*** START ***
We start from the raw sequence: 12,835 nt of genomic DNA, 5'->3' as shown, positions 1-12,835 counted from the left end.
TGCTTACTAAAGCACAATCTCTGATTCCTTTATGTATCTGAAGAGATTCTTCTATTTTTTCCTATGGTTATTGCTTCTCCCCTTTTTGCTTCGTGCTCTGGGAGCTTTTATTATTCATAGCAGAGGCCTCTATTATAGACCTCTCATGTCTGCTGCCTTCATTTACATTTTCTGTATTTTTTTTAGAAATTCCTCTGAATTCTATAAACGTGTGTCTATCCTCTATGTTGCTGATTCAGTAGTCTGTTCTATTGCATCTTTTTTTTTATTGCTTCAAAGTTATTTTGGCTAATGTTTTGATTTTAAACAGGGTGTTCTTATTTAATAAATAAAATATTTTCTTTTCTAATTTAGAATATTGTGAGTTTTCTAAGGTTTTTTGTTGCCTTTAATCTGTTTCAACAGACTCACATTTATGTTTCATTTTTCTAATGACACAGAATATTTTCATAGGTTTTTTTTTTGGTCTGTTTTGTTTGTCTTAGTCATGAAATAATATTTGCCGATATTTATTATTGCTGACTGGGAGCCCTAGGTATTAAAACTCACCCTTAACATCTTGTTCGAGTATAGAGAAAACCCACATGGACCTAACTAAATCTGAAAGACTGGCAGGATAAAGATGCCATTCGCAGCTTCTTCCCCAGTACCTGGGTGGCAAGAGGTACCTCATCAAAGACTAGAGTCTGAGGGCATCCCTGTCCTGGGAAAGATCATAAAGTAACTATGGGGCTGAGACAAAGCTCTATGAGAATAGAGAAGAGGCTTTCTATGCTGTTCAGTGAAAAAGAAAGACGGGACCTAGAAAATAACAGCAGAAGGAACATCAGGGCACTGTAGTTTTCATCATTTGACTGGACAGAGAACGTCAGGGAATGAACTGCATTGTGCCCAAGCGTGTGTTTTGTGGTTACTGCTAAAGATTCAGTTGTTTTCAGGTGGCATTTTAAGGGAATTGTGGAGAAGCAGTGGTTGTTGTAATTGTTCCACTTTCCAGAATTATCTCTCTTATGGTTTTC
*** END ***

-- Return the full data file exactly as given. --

We start from the raw sequence: 12,835 nt of genomic DNA, 5'->3' as shown, positions 1-12,835 counted from the left end.
TGCTTACTAAAGCACAATCTCTGATTCCTTTATGTATCTGAAGAGATTCTTCTATTTTTTCCTATGGTTATTGCTTCTCCCCTTTTTGCTTCGTGCTCTGGGAGCTTTTATTATTCATAGCAGAGGCCTCTATTATAGACCTCTCATGTCTGCTGCCTTCATTTACATTTTCTGTATTTTTTTTAGAAATTCCTCTGAATTCTATAAACGTGTGTCTATCCTCTATGTTGCTGATTCAGTAGTCTGTTCTATTGCATCTTTTTTTTTATTGCTTCAAAGTTATTTTGGCTAATGTTTTGATTTTAAACAGGGTGTTCTTATTTAATAAATAAAATATTTTCTTTTCTAATTTAGAATATTGTGAGTTTTCTAAGGTTTTTTGTTGCCTTTAATCTGTTTCAACAGACTCACATTTATGTTTCATTTTTCTAATGACACAGAATATTTTCATAGGTTTTTTTTTTGGTCTGTTTTGTTTGTCTTAGTCATGAAATAATATTTGCCGATATTTATTATTGCTGACTGGGAGCCCTAGGTATTAAAACTCACCCTTAACATCTTGTTCGAGTATAGAGAAAACCCACATGGACCTAACTAAATCTGAAAGACTGGCAGGATAAAGATGCCATTCGCAGCTTCTTCCCCAGTACCTGGGTGGCAAGAGGTACCTCATCAAAGACTAGAGTCTGAGGGCATCCCTGTCCTGGGAAAGATCATAAAGTAACTATGGGGCTGAGACAAAGCTCTATGAGAATAGAGAAGAGGCTTTCTATGCTGTTCAGTGAAAAAGAAAGACGGGACCTAGAAAATAACAGCAGAAGGAACATCAGGGCACTGTAGTTTTCATCATTTGACTGGACAGAGAACGTCAGGGAATGAACTGCATTGTGCCCAAGCGTGTGTTTTGTGGTTACTGCTAAAGATTCAGTTGTTTTCAGGTGGCATTTTAAGGGAATTGTGGAGAAGCAGTGGTTGTTGTAATTGTTCCACTTTCCAGAATTATCTCTCTTATGGTTTTC